Why is Recovery Important?
By Jennifer Smirl CPT
Recovery and rest are critical components of any successful training program. They are also a very underutilized way to enhance performance. Most athletes know that getting enough rest after exercise is essential to high-level performance, but many still over train and feel guilty when they take a day off. The body repairs and strengthens itself in the time between workouts, and continuous training can weaken even the strongest athletes. For recreational athletes, building in rest days can help maintain a better balance between home life, work and fitness goals. Check out these great options for recovery and rest:
Foam rollers are one of the most effective (and inexpensive) self-myofascial release tools at your disposal for recovery and injury prevention. Myofascial release is also useful for improving mobility and flexibility. The more mobility and flexibility you gain, the greater your abilities will become in your workouts. Don’t have space for a foam roller or want something for traveling? Tennis, racket and lacrosse balls are great tools as well!
Just like we mentioned above with foam rolling, stretching and gaining flexibility to move well and remain pain free is vital to having successful workouts. Taking a yoga class is a great recovery day workout. Stretching is recommended following all workouts but spending a little extra time fully stretching in a class setting can be rejuvenating to the mind as well as the body.
Sometimes our bodies need a little more help in the recovery process. That’s where ice, heat, and compression enter into the picture. For areas of swelling or tenderness, ice is best. These are injuries that have happened in the last 48hrs like a sprained ankle, or recently aggravated shin splints. Heat is best for chronic or long-term injuries such as muscles strains or tight muscles. Applying heat can help loosen tissues by increasing circulation and relax injured areas. Try to apply heat before you stretch or roll, as it will aid in your goals to stretch instead of strain. Compression socks for runners have recently become a ‘thing’. There is little proof that wearing compression socks improves performance and there’s no reason to wear then while exercising, unless you like the way they feel. Wearing them may reduce swelling so they could be good as a recovery tool, post workout. If you do wear compression socks, avoid ones with high compression or those going above the knee.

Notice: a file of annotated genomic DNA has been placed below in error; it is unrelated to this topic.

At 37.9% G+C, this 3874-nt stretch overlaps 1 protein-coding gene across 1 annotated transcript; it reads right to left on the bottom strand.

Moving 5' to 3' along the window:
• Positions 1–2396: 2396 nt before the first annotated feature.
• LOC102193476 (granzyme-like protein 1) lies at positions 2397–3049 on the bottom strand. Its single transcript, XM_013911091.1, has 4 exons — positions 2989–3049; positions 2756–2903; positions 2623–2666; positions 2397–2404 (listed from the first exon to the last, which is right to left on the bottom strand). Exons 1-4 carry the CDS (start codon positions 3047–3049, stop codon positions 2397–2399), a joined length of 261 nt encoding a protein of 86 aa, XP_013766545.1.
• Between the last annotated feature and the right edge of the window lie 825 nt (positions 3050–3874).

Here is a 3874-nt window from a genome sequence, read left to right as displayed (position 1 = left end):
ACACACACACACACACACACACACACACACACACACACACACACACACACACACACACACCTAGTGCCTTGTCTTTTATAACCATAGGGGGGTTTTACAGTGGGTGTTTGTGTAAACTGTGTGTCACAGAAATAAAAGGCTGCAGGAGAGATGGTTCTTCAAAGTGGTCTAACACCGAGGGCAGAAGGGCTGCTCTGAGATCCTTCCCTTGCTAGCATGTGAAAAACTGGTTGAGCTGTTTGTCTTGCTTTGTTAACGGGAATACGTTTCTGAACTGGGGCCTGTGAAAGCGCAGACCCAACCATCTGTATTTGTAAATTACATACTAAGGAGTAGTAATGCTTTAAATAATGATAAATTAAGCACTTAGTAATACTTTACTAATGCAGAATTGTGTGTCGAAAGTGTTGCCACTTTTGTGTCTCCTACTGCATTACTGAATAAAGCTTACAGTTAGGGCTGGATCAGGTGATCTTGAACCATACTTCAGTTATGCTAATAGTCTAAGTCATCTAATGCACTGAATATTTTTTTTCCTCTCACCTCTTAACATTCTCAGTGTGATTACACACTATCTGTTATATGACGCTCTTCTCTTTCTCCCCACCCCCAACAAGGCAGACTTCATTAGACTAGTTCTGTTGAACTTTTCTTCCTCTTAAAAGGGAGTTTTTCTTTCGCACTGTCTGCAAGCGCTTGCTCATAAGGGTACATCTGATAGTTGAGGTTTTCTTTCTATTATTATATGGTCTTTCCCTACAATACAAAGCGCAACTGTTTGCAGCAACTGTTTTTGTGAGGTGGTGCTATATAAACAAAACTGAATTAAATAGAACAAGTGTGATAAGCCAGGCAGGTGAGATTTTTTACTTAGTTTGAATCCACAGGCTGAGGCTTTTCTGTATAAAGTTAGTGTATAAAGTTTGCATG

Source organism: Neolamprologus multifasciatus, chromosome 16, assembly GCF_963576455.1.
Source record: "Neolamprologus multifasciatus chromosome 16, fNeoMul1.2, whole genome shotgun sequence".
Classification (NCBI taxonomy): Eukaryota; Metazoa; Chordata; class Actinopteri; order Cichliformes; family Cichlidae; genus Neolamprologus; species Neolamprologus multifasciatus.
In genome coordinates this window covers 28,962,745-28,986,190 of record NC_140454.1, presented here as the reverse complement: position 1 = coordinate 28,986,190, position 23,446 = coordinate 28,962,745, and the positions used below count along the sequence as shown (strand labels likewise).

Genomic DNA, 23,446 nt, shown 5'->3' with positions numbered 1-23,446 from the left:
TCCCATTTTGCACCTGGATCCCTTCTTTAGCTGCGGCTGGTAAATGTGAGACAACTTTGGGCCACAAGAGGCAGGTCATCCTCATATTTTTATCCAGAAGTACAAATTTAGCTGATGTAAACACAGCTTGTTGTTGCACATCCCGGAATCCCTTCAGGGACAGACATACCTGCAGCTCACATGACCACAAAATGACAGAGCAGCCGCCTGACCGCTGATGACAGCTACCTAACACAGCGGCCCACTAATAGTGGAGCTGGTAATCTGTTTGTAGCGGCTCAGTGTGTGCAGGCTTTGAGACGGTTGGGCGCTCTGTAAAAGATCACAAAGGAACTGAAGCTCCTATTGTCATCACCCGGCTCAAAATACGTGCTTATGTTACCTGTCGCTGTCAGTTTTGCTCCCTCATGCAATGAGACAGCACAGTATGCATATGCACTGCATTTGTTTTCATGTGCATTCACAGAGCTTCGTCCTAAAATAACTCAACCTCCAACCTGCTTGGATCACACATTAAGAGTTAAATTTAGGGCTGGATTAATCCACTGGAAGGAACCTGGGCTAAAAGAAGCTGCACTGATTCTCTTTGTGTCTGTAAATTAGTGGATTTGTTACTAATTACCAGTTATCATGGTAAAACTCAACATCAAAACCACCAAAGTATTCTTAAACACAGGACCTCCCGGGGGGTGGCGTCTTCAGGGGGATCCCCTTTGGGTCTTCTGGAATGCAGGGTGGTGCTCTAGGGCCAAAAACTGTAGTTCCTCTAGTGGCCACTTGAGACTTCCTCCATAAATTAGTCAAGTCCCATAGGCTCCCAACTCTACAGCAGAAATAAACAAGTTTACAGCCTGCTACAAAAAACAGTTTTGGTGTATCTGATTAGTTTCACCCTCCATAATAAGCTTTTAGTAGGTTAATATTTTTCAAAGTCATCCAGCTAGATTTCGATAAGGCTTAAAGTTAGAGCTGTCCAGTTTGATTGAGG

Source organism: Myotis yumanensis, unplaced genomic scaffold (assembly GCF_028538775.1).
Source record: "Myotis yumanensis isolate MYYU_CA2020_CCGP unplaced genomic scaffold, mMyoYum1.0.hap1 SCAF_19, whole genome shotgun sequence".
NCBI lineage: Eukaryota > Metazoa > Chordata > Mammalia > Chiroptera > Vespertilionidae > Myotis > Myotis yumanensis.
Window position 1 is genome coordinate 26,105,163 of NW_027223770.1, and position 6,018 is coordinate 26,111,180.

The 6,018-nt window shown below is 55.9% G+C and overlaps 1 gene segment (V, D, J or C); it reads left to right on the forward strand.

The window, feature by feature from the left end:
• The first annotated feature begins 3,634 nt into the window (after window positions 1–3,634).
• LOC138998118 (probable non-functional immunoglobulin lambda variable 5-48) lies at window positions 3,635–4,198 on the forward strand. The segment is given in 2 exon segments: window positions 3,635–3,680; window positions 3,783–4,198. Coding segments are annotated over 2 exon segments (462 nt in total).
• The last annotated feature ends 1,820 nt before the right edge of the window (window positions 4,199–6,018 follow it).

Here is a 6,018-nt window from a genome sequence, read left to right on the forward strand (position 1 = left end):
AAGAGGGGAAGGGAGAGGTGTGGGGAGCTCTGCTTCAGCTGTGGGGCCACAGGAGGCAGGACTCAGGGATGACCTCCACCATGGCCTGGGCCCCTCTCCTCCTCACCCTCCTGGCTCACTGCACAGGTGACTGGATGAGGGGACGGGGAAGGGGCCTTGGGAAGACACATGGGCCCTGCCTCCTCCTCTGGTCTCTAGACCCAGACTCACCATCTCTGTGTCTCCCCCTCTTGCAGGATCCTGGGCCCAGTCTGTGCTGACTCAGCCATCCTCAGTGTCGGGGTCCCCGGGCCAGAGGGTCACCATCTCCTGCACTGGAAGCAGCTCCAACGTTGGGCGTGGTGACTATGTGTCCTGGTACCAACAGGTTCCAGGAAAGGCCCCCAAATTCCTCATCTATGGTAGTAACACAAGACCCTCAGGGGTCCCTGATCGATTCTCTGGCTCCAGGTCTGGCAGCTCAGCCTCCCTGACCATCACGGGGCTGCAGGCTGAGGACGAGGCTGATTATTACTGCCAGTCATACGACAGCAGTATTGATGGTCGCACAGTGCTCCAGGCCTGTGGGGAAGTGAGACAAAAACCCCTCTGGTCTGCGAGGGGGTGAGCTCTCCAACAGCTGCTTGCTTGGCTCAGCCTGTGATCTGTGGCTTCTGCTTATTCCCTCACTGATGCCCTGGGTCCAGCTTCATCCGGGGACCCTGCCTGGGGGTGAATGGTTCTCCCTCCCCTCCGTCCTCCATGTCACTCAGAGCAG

When we sleep, we allow our bodies to heal/grow our muscles and to reset mentally. Lack of sleep can lead to increased levels of cortisol (a stress hormone), and decrease our aerobic endurance for future workouts. I hear people bragging that they don’t ‘need’ much sleep. That may be true, but why operate in a state of sleep deprivation simply because you can? Sleeping 8-10 hours is what is recommended. Human growth hormone is also released under conditions of sleep. Human growth hormone secretion occurs during early sleep which is typically when the deepest sleep cycles occur. Poor quality sleep can negatively impact human growth hormone levels and that, in turn, affects the ability to grow and repair muscles.
So, build some rest and recovery into your workout routines. Listen to your body; fatigue is a signal that you need some rest, Netflix and chill!